Here are some of SC’s most unusual driving laws
It’s been a year and a half since Joe Lark’s son-in-law Jeff Pierce was struck by a car and killed near their Inman home. Lark blames the driver’s phone.
“An eyewitness said (the driver) had her phone to her ear and appeared to be talking,” Lark told a panel of S.C. legislators Tuesday, “which is not illegal in South Carolina.”
Lark was one of several witnesses who testified in support of a proposal before the Legislature to make it illegal for a driver to use their cellphone while driving.
State law now bans drivers from texting while driving. But state Rep. Bill Taylor, R-Aiken, thinks that ban is fairly toothless.
“It’s a secondary fine, so (police) have to stop them for something else,” Taylor said. “Then they have to admit guilt to get the ticket ... They can say, ‘I was using my GPS.’ ”
Taylor’s bill, introduced last year, would prohibit drivers from handling their phone — or any other electronic device, including a computer tablet — while on the road, even if they are stopped at a stoplight.
If a phone is used, for making a call or to consult GPS, the driver must use a hands-free device or one that does not require pushing “more than a single button” to activate it.
The S.C. Department of Public Safety estimates 62 of the 1,015 people killed on S.C. roads in 2018 died due to “distracted driving.”
Distracted drivers have a monetary impact on the state as well.
State Insurance Commissioner Ray Farmer told lawmakers that distracted driving has contributed to an average 10 percent increase in insurance premiums in recent years.
Georgia state Rep. John Carson, R-Cobb, told S.C. lawmakers that insurance concerns led him to introduce a similar bill in Georgia last year that passed that state’s Legislature.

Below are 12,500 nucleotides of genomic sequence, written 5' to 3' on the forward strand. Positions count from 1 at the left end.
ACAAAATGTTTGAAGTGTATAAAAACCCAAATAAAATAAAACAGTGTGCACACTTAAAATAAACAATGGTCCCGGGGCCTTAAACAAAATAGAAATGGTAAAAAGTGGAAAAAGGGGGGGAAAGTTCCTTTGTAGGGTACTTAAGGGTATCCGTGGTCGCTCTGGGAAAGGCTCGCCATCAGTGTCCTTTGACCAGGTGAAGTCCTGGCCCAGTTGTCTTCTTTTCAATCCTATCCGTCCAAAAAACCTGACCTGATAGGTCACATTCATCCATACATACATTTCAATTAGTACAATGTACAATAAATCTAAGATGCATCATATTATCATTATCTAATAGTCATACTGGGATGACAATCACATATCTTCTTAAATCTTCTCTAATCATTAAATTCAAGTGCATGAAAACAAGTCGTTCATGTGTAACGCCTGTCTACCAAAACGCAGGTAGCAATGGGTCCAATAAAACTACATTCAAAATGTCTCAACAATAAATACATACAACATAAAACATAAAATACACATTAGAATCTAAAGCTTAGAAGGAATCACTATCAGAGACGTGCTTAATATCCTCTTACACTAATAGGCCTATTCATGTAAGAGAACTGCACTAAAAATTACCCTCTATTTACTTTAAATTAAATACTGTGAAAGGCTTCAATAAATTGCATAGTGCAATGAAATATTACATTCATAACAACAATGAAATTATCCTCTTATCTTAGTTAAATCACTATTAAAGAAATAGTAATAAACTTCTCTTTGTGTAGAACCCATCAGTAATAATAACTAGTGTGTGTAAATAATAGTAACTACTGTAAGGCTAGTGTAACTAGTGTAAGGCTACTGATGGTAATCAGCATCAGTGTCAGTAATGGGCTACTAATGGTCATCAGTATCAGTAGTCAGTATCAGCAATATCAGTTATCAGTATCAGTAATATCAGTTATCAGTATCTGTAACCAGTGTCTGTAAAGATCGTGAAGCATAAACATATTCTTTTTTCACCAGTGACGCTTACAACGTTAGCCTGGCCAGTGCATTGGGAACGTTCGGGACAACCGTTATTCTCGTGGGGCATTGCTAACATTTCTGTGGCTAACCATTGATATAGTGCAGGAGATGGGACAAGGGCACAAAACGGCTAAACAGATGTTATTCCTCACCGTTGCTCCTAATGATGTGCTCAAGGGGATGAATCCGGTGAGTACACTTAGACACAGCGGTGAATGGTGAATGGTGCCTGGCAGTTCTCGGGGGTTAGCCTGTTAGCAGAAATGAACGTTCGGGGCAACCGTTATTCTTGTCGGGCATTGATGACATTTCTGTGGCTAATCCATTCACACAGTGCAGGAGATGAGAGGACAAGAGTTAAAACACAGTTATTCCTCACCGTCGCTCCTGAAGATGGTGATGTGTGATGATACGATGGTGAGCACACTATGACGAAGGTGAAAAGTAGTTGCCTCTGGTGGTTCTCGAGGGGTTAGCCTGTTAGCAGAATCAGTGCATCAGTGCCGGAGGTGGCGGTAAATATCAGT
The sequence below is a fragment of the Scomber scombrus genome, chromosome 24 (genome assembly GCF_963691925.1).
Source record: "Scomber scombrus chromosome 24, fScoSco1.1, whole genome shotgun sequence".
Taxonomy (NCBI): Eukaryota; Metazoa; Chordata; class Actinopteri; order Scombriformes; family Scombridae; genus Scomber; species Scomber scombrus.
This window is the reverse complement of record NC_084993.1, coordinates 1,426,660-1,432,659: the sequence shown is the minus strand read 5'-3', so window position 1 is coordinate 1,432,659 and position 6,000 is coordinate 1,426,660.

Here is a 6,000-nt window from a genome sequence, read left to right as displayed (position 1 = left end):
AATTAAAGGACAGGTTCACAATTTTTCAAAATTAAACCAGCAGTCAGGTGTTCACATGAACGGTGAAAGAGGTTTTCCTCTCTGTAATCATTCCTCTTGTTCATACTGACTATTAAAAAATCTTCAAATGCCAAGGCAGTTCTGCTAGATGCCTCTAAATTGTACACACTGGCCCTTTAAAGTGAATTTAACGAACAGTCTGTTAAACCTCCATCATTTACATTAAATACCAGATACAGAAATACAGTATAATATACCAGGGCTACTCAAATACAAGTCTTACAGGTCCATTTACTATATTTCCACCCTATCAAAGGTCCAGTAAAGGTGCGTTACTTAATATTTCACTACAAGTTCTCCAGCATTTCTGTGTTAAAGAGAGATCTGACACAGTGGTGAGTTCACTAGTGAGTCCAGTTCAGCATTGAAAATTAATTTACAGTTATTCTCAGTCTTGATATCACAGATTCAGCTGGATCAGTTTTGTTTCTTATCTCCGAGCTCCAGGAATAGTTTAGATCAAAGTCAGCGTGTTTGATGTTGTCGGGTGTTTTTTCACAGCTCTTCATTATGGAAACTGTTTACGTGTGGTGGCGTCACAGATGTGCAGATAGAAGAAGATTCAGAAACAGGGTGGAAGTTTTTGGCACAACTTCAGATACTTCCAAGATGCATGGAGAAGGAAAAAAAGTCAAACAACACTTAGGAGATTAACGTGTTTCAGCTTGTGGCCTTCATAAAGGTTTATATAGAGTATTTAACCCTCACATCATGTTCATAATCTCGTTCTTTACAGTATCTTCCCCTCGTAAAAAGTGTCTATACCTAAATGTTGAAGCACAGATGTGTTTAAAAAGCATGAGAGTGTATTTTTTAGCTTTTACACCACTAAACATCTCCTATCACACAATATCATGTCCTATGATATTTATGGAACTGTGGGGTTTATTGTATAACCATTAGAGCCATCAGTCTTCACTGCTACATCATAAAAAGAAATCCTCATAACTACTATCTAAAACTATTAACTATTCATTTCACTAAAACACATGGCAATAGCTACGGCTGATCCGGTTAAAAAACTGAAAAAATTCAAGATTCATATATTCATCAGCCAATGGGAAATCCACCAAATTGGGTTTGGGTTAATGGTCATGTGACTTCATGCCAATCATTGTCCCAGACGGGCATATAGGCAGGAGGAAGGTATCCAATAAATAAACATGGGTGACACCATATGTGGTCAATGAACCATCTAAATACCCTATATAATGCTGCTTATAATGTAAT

Of the 15 other states with similar phone bans, 13 saw at least a 16 percent decrease in fatalities since their laws went into effect, he said.
But state Rep. Robert Brown, D-Charleston, worried if going hands-free is a realistic option for the people in his district.
“The majority drive older model cars,” Brown said. “They don’t have a hands-free phone. If there’s an emergency where they have to use their phone or they need directions or they get a call from their children, what would law enforcement do to them if they saw them?”
But Carson said the S.C. law allows for emergency use of a phone, adding other options exist for drivers to use their phones.
“You can go and buy a hands-free bracket for as little as four dollars with a plastic clamp,” Carson said. “Or you can prop it up in your cupholder if you want, and don’t pay anything.”
Taylor’s bill proposed a $25 fine for use of a phone.
However, lawmakers Tuesday approved a motion by state Rep. Tim McGinnis, R-Horry, to make the penalty $200. The panel then sent the bill to the full House Education and Public Works Committee for consideration. If it passes there, the bill will go to the full House.
“I would prefer to criminalize it,” Taylor said afterward. “But you have to understand where you are and be practical about the steps forward to get it done.”
The Lark family would be happy with any penalty.
Shirley Lark read a letter from her daughter, Renee Pierce, about the impact her husband’s death had on their young children and apologizing for not being able to make it to Tuesday’s hearing.
“But,” she wrote, “someone else made the decision to make me a single mother.”